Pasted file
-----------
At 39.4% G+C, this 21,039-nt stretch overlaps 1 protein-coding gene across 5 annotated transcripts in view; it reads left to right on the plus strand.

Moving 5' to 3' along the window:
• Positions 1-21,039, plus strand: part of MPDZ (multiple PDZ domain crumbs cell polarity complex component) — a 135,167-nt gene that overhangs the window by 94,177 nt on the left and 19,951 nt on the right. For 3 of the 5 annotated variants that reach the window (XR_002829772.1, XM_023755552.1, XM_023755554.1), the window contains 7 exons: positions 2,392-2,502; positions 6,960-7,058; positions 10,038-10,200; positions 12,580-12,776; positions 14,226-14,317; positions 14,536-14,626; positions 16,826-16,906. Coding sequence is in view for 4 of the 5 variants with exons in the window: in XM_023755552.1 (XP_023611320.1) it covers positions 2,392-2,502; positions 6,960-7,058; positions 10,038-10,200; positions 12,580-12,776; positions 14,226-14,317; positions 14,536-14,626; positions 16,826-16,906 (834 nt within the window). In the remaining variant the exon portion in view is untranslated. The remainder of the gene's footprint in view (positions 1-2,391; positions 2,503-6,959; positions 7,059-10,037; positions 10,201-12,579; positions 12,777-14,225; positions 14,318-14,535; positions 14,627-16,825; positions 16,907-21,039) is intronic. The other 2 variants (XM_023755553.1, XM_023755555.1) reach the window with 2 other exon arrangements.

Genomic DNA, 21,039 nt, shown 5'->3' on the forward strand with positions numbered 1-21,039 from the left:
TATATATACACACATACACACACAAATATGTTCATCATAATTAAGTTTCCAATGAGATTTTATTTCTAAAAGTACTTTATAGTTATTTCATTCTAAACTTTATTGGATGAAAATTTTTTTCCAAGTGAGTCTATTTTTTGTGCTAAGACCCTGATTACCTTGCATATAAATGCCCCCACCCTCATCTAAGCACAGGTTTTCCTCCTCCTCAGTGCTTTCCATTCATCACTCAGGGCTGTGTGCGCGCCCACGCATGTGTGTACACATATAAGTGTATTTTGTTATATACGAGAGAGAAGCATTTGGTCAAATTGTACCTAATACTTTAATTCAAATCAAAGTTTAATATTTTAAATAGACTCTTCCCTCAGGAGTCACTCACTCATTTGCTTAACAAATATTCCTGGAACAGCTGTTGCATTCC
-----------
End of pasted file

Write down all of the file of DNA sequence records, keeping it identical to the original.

At 39.4% G+C, this 21,039-nt stretch overlaps 1 protein-coding gene across 5 annotated transcripts in view; it reads left to right on the plus strand.

Moving 5' to 3' along the window:
• Positions 1-21,039, plus strand: part of MPDZ (multiple PDZ domain crumbs cell polarity complex component) — a 135,167-nt gene that overhangs the window by 94,177 nt on the left and 19,951 nt on the right. For 3 of the 5 annotated variants that reach the window (XR_002829772.1, XM_023755552.1, XM_023755554.1), the window contains 7 exons: positions 2,392-2,502; positions 6,960-7,058; positions 10,038-10,200; positions 12,580-12,776; positions 14,226-14,317; positions 14,536-14,626; positions 16,826-16,906. Coding sequence is in view for 4 of the 5 variants with exons in the window: in XM_023755552.1 (XP_023611320.1) it covers positions 2,392-2,502; positions 6,960-7,058; positions 10,038-10,200; positions 12,580-12,776; positions 14,226-14,317; positions 14,536-14,626; positions 16,826-16,906 (834 nt within the window). In the remaining variant the exon portion in view is untranslated. The remainder of the gene's footprint in view (positions 1-2,391; positions 2,503-6,959; positions 7,059-10,037; positions 10,201-12,579; positions 12,777-14,225; positions 14,318-14,535; positions 14,627-16,825; positions 16,907-21,039) is intronic. The other 2 variants (XM_023755553.1, XM_023755555.1) reach the window with 2 other exon arrangements.

Genomic DNA, 21,039 nt, shown 5'->3' on the forward strand with positions numbered 1-21,039 from the left:
TATATATACACACATACACACACAAATATGTTCATCATAATTAAGTTTCCAATGAGATTTTATTTCTAAAAGTACTTTATAGTTATTTCATTCTAAACTTTATTGGATGAAAATTTTTTTCCAAGTGAGTCTATTTTTTGTGCTAAGACCCTGATTACCTTGCATATAAATGCCCCCACCCTCATCTAAGCACAGGTTTTCCTCCTCCTCAGTGCTTTCCATTCATCACTCAGGGCTGTGTGCGCGCCCACGCATGTGTGTACACATATAAGTGTATTTTGTTATATACGAGAGAGAAGCATTTGGTCAAATTGTACCTAATACTTTAATTCAAATCAAAGTTTAATATTTTAAATAGACTCTTCCCTCAGGAGTCACTCACTCATTTGCTTAACAAATATTCCTGGAACAGCTGTTGCATTCC